Teenage boys on their cell phones while in the Hauser Neck Center office for a Digital Motion X-ray.
Teenage boys on their cell phones while in the Hauser Neck Center office for a Digital Motion X-ray.

In the above mini DMX, this 16 year-old is already exhibiting a straightening of the cervical spine and other structural abnormalities even though he is not yet symptomatic. He attends an Apple distinguished school which means that every student has an iPad. The schools are moving toward using these for most lessons and all homework. Kids are in class looking down at tablets versus looking up at the teacher.

Neck stabilization in young people is so important

Early in infancy, a baby can raise his head while lying prone and the cervical (neck) curve first occurs in the womb but then becomes stabled as the infant can sit and then crawl with their head up. Humans have their normal cervical lordotic curve even in the mother’s womb at 9.5 weeks!2 This lordotic curve is enhanced as a neonate looks up at their mother during breastfeeding and everything else they do. As a child crawls, it is increasing its cervical lordotic curve.

Normal cervical curve development during childhood.

For a normal cervical lordotic curve (as well as the other spinal curves) to develop in a child, the child must be looking up, which is the posture that develops strong posterior cervical muscles, which are needed (along with strong posterior cervical ligaments) to maintain the cervical spinal lordotic curve. It is this curve that allows the spinal cord and important nerve structures including the sympathetic ganglion, vagus nerves, cranial nerves, spinal nerves, brainstem and even the brain to be under the least amount of tension. When a young person loses their lordotic curve, the crucial nerve centers, including the nodose ganglion (cell center) of the vagus nerve, cervical spinal cord, other cranial nerves (cranial nerves 7-12), and brainstem undergo dysfunctional neural dynamics.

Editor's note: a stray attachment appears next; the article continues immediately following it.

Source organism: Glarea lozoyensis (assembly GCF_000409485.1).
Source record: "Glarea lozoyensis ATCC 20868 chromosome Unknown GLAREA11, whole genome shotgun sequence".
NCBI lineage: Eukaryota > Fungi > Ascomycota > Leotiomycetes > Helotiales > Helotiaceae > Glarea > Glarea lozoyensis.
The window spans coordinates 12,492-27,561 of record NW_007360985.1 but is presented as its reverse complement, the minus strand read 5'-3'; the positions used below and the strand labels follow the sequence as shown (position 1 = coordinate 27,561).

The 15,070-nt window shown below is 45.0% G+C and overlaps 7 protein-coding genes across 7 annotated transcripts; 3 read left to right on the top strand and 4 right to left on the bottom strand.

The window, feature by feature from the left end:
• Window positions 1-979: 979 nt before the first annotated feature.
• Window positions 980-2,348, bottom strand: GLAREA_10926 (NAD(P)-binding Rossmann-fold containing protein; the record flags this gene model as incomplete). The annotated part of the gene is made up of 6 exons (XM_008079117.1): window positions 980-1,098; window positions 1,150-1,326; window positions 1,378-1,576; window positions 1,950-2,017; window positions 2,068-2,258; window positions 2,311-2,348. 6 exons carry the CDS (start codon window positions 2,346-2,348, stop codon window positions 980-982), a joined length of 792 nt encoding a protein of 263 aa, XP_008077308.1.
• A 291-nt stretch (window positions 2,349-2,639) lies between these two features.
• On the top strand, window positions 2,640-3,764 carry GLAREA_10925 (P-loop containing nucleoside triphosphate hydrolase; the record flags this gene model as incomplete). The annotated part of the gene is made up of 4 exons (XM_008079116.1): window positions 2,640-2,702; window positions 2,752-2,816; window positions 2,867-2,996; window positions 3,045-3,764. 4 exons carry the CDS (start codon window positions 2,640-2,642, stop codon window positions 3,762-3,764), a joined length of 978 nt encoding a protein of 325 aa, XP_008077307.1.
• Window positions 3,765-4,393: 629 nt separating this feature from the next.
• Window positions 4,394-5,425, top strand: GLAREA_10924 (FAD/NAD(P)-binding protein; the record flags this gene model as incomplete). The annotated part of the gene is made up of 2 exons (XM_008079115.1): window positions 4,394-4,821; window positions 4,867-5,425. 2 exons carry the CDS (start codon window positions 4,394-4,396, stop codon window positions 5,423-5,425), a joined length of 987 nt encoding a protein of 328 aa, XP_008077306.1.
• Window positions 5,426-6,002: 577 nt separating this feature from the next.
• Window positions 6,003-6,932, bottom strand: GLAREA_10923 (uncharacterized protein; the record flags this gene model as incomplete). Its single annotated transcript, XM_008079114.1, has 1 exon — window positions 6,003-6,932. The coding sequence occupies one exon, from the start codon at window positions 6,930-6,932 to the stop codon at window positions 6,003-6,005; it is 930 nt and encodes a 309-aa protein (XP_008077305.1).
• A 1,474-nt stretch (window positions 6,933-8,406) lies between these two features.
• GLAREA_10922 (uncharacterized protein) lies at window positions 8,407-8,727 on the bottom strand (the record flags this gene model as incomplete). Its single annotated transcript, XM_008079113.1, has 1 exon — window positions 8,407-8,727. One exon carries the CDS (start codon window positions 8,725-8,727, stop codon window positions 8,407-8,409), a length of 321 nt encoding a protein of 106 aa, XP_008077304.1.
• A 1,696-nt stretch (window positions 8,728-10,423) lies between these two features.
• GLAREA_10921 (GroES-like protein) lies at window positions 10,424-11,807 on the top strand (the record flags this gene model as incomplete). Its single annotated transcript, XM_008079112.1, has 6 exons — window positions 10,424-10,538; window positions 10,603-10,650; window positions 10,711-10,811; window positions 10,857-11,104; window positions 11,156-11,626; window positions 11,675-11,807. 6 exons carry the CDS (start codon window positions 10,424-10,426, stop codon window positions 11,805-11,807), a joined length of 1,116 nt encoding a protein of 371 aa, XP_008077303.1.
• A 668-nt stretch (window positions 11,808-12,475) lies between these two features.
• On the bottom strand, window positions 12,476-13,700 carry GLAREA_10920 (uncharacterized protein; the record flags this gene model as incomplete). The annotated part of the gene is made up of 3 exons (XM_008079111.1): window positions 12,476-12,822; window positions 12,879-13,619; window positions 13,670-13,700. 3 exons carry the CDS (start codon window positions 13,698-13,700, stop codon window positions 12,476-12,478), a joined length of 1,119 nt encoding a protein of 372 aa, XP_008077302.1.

Five major detrimental effects of cervical kyphosis (dysstructure)

As the supportive structures of the cervical spine are destroyed, a condition occurs that I have termed cervical dysstructure, causing tension, compression, impingement and/or other damaging forces on the spinal cord, cranial nerves, and brain stem. The upper cervical spine in a child or adolescent is especially vulnerable to injury. It only takes 10% of the force that it would in an adult to injure the upper cervical ligaments in a child!3 As nervous tissue cells called neurons are destroyed, nerve transmission is blocked or goes haywire.

In summary, it is paramount to limit a child’s screen time and time looking down at a phone. Posture is important during the growing years. For their long-term health, parents need to tell children (or nag, if necessary!) the same recommendation that your parents likely said to you: Sit up straight. Mind your posture!

Facedown lifestyle leads to cervical dysstructure and cervicovagopathy.

1. Ogrenci A, Koban O. The effect of technological devices on cervical lordosis. Open Access Maced J Med Sci. 2018;6(3):467-471.
2. Begnall KM, Harris PF. A radiographic study of the human fetal spine. The development of the secondary cervical curvature. 1977; J Anat. 123:777-782.
3. Phuntsok R, Mazur MD. Development and initial evaluation of a finite element model of the pediatric craniocervical junction. J Neurosurg Pediatr. 2016;17(4):497-503.